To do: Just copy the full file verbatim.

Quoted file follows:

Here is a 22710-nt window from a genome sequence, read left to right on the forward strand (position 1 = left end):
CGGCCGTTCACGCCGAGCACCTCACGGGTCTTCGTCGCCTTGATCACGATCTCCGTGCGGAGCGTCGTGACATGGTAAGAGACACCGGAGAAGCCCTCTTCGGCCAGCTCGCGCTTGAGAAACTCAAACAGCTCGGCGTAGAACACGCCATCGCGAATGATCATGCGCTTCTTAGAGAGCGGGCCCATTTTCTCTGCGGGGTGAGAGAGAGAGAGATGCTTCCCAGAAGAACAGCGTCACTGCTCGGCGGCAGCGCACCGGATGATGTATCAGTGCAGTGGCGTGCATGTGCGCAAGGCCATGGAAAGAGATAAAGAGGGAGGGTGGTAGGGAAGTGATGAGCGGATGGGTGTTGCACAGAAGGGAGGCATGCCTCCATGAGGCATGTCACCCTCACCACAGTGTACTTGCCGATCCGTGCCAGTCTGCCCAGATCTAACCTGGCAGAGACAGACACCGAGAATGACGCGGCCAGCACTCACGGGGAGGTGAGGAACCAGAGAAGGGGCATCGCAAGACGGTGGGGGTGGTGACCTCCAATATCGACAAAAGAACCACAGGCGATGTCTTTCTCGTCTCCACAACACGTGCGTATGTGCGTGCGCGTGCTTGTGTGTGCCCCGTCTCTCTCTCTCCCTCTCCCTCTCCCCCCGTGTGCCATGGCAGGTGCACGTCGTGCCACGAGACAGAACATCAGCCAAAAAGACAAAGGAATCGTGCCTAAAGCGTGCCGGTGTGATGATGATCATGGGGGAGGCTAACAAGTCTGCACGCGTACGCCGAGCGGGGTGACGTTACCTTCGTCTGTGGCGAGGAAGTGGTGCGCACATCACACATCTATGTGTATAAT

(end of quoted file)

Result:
Here is a 22710-nt window from a genome sequence, read left to right on the forward strand (position 1 = left end):
CGGCCGTTCACGCCGAGCACCTCACGGGTCTTCGTCGCCTTGATCACGATCTCCGTGCGGAGCGTCGTGACATGGTAAGAGACACCGGAGAAGCCCTCTTCGGCCAGCTCGCGCTTGAGAAACTCAAACAGCTCGGCGTAGAACACGCCATCGCGAATGATCATGCGCTTCTTAGAGAGCGGGCCCATTTTCTCTGCGGGGTGAGAGAGAGAGAGATGCTTCCCAGAAGAACAGCGTCACTGCTCGGCGGCAGCGCACCGGATGATGTATCAGTGCAGTGGCGTGCATGTGCGCAAGGCCATGGAAAGAGATAAAGAGGGAGGGTGGTAGGGAAGTGATGAGCGGATGGGTGTTGCACAGAAGGGAGGCATGCCTCCATGAGGCATGTCACCCTCACCACAGTGTACTTGCCGATCCGTGCCAGTCTGCCCAGATCTAACCTGGCAGAGACAGACACCGAGAATGACGCGGCCAGCACTCACGGGGAGGTGAGGAACCAGAGAAGGGGCATCGCAAGACGGTGGGGGTGGTGACCTCCAATATCGACAAAAGAACCACAGGCGATGTCTTTCTCGTCTCCACAACACGTGCGTATGTGCGTGCGCGTGCTTGTGTGTGCCCCGTCTCTCTCTCTCCCTCTCCCTCTCCCCCCGTGTGCCATGGCAGGTGCACGTCGTGCCACGAGACAGAACATCAGCCAAAAAGACAAAGGAATCGTGCCTAAAGCGTGCCGGTGTGATGATGATCATGGGGGAGGCTAACAAGTCTGCACGCGTACGCCGAGCGGGGTGACGTTACCTTCGTCTGTGGCGAGGAAGTGGTGCGCACATCACACATCTATGTGTATAAT